Russia’s successful defense of its positions against Ukrainian troops prompted NATO to rethink its defense strategies, according to an article published by The Economist.
“Russian fortifications in southern and eastern Ukraine were the most extensive defensive works in Europe since the Second World War,” the magazine wrote, citing analysis by the Centre for Strategic and International Studies, an American think-tank.
In November, Ukrainian President Vladimir Zelensky tasked his commanders with accelerating the construction of fortifications and shelters on the border with Russia. Poland also started building up its own defenses on the border with Belarus, while Latvia, Lithuania and Estonia agreed to create their own collective “defense line,” the article says.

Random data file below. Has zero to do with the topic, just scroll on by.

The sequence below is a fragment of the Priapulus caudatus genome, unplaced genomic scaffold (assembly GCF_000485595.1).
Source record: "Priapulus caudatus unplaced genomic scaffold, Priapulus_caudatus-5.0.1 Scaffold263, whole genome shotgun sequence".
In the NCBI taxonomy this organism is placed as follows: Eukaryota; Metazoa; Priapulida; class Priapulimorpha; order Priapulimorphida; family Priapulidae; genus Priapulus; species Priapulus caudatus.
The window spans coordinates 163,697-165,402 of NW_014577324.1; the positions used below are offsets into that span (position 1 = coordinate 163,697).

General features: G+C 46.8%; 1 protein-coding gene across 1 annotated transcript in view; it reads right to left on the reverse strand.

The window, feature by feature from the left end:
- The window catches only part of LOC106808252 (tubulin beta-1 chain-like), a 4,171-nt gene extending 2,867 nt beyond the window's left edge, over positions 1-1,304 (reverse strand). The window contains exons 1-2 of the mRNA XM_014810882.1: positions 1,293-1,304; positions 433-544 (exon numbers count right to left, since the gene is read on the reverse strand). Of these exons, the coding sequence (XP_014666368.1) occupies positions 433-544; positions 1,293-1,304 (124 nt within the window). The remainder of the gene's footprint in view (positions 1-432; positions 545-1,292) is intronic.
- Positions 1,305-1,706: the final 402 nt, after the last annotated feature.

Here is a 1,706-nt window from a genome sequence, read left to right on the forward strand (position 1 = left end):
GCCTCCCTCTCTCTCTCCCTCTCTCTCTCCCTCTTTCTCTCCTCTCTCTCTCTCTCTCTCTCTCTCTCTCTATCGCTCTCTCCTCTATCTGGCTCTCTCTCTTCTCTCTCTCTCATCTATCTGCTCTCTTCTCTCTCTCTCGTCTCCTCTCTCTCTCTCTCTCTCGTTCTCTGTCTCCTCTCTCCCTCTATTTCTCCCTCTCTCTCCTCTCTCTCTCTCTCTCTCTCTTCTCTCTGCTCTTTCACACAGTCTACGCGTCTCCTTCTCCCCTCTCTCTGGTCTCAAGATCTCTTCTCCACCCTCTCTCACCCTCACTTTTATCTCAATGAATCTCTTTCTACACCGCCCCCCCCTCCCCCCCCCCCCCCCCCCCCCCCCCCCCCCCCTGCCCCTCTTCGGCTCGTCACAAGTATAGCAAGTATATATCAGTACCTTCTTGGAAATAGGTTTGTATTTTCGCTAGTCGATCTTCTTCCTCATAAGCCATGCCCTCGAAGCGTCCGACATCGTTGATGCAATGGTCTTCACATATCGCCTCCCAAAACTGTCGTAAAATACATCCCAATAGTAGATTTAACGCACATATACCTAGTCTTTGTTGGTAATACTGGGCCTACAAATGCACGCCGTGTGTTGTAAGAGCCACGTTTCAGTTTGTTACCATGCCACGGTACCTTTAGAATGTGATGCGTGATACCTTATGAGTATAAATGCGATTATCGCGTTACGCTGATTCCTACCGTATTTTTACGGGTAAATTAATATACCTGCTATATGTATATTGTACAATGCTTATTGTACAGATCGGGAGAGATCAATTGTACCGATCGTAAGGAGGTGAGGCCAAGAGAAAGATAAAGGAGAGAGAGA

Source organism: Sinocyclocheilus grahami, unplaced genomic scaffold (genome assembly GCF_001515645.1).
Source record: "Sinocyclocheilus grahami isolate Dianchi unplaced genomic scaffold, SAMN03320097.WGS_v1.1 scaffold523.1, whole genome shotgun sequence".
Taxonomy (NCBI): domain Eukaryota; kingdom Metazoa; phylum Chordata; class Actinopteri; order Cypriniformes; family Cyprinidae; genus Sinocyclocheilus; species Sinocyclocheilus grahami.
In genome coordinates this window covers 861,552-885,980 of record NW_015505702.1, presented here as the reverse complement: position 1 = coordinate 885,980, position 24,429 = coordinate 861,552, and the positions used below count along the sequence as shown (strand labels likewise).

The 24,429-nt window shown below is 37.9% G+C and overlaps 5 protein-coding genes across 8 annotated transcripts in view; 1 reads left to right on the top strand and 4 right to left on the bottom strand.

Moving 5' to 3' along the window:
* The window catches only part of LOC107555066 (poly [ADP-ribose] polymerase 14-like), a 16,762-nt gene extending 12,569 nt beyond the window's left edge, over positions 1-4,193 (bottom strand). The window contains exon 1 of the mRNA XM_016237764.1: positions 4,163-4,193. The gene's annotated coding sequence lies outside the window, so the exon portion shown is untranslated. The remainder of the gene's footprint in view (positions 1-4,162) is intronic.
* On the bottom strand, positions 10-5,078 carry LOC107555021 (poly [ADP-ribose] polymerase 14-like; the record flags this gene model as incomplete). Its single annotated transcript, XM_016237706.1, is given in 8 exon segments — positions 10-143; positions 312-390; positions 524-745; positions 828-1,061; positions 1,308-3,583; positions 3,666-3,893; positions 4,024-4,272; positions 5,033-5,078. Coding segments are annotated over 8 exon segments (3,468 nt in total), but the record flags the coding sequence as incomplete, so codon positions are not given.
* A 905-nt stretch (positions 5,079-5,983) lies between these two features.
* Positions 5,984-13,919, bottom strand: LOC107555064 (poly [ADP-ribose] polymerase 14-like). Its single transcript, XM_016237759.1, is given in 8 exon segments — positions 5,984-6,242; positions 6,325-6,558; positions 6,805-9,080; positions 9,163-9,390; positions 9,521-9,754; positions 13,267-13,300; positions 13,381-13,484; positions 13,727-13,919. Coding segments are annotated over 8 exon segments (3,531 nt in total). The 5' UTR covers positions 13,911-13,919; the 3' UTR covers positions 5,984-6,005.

Earlier, the Estonian authorities announced that they will have to build 600 concrete bunkers along the border with Russia. The magazine says that the governments of Latvia and Lithuania will need 1,116 and 2,758 bunkers, respectively, if they want to build fortifications at a similar density.
The article says that this “throws up a dilemma” to other NATO members, whose armies have long preferred a different strategy of “elastic defense.” According to this concept, forces retreat as needed and face the enemy on more favorable terrain. The Economist writes that this strategy “is incompatible with defending every inch of NATO soil.”.